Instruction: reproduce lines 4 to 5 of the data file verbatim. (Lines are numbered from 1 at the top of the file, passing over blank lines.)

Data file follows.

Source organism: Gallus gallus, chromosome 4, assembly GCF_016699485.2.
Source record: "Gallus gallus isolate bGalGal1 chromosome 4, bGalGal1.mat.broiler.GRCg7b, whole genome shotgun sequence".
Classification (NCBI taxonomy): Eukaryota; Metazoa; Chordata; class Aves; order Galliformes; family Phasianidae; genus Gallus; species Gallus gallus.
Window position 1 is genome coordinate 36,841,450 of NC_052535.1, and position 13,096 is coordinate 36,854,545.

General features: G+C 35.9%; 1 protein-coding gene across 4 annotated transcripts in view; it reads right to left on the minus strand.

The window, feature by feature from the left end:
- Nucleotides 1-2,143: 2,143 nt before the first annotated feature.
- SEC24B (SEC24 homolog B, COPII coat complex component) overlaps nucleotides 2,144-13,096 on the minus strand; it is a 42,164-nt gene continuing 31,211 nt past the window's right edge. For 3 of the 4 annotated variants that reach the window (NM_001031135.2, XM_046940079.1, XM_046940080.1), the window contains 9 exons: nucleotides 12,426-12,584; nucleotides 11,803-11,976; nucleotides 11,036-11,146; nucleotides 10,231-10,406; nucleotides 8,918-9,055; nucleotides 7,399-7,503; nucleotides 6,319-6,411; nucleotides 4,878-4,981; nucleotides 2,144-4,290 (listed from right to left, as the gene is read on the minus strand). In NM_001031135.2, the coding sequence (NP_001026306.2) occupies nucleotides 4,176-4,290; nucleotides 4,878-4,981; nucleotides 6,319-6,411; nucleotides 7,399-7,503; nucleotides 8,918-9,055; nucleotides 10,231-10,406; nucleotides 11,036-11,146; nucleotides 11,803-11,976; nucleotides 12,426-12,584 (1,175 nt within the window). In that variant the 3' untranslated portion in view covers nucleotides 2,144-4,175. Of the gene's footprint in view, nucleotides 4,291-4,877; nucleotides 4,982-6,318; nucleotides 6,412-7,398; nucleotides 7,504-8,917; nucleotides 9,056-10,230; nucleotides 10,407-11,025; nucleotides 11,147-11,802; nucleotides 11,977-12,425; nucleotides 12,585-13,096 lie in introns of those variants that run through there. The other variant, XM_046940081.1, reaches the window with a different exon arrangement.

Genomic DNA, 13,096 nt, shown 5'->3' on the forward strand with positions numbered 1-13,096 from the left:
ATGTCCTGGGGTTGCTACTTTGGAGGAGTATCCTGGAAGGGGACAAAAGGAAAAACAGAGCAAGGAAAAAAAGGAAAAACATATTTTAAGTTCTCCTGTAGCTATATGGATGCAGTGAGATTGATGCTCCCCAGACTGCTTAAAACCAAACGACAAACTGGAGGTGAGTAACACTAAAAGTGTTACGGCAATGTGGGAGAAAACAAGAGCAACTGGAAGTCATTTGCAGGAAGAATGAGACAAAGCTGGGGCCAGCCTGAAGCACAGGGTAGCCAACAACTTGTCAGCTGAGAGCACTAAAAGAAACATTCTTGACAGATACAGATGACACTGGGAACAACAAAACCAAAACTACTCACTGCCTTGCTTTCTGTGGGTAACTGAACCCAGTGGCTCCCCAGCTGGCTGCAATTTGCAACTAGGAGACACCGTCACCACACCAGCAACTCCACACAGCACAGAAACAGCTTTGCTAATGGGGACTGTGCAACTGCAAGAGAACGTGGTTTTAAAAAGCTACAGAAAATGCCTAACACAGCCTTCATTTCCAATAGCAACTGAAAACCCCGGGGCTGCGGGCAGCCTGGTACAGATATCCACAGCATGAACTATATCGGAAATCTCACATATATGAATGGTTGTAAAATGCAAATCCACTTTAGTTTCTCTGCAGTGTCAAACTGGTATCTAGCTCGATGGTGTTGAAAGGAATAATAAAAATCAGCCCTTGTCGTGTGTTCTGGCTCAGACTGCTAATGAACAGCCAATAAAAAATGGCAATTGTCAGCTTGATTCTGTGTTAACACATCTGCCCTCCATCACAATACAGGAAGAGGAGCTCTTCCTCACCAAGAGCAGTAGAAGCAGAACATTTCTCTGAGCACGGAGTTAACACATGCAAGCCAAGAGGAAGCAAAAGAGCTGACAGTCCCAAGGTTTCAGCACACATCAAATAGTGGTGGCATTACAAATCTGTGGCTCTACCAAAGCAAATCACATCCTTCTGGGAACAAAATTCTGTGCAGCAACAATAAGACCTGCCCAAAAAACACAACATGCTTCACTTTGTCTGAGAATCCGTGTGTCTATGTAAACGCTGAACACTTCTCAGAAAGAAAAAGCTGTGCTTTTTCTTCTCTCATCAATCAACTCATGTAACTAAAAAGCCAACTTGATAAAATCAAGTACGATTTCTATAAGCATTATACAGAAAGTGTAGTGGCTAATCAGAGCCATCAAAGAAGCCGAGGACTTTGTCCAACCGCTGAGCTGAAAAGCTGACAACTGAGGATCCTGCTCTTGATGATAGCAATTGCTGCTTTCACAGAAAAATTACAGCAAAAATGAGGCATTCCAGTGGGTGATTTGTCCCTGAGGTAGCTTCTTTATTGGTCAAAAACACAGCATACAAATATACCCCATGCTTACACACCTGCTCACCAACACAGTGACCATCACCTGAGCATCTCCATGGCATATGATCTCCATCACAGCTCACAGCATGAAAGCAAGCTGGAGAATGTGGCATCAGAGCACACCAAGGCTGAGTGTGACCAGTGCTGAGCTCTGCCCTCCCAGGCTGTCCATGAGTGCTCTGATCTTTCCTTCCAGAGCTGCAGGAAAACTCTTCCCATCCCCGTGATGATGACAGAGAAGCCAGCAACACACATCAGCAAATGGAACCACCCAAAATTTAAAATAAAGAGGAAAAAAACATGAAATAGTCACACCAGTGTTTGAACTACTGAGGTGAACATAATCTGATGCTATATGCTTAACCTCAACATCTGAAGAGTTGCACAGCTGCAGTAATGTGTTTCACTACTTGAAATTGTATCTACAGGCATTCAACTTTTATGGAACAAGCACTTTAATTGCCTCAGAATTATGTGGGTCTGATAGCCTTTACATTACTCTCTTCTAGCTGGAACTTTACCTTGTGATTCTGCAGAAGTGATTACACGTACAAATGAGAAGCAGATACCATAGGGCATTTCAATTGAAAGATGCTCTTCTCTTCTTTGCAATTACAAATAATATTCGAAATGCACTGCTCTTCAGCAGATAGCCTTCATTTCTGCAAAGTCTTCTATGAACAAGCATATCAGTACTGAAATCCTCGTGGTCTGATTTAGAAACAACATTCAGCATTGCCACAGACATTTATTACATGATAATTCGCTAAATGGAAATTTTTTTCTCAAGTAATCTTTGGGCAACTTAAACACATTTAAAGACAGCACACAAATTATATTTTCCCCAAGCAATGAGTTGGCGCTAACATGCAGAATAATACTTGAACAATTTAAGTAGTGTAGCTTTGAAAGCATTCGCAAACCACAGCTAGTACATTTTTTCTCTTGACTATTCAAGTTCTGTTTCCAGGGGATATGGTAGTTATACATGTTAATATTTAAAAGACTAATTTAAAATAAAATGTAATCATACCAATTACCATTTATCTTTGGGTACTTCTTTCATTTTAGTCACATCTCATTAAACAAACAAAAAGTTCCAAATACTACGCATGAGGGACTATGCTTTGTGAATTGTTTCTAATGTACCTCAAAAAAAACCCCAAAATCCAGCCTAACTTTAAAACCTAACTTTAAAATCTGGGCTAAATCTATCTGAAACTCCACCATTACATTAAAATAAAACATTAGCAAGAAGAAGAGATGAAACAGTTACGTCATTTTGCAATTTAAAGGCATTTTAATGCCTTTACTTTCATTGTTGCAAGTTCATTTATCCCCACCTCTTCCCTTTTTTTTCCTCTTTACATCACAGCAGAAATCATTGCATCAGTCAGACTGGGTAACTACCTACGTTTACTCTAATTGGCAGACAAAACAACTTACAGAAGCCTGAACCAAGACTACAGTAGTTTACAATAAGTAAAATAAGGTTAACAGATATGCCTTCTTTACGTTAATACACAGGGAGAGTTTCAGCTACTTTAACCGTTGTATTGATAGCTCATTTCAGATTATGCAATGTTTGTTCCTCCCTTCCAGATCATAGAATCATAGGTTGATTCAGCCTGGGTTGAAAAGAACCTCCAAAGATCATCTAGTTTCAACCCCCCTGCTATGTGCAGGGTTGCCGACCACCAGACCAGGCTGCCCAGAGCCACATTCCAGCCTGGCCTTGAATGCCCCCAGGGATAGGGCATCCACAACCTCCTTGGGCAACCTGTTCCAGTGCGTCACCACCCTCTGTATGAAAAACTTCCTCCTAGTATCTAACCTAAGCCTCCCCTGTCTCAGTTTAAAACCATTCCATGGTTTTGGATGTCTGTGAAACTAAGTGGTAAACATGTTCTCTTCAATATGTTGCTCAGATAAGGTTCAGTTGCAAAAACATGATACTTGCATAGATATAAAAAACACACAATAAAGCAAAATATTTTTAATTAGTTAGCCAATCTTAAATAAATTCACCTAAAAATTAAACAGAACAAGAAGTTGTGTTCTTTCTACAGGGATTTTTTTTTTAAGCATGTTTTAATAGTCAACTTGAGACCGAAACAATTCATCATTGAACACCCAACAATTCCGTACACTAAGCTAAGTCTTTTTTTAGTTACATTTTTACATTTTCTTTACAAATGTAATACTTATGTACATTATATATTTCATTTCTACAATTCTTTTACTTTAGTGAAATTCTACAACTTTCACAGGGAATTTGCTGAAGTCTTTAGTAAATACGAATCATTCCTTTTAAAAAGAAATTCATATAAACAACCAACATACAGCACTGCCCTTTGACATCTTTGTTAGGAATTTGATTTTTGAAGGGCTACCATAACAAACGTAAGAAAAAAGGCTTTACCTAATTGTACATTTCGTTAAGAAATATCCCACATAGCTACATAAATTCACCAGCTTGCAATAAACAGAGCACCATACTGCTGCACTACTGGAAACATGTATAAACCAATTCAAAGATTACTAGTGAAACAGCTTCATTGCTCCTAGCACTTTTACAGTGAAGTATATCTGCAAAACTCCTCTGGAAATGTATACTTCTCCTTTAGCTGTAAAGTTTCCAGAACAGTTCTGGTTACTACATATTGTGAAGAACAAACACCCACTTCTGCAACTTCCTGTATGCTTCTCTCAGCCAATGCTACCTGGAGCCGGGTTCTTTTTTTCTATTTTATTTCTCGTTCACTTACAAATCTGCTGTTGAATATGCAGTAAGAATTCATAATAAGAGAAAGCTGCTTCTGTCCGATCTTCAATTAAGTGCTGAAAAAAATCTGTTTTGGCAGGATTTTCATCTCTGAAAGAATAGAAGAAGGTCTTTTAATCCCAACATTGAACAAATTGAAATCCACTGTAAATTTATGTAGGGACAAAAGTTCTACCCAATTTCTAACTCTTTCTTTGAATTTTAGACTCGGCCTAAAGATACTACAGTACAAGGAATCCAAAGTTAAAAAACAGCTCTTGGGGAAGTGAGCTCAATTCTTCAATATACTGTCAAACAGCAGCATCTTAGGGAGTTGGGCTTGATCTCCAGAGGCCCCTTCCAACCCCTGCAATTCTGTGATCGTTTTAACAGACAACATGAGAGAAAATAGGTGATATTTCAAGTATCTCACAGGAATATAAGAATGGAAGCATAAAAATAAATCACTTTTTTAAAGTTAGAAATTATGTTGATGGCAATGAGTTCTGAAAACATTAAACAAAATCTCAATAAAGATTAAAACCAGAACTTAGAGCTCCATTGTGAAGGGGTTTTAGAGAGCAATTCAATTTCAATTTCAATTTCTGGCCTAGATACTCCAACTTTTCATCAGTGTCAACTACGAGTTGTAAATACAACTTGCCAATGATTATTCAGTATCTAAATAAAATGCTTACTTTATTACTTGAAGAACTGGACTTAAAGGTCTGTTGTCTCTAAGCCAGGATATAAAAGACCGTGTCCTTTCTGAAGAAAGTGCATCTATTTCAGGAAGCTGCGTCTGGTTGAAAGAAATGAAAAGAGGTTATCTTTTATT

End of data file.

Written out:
Window position 1 is genome coordinate 36,841,450 of NC_052535.1, and position 13,096 is coordinate 36,854,545.

General features: G+C 35.9%; 1 protein-coding gene across 4 annotated transcripts in view; it reads right to left on the minus strand.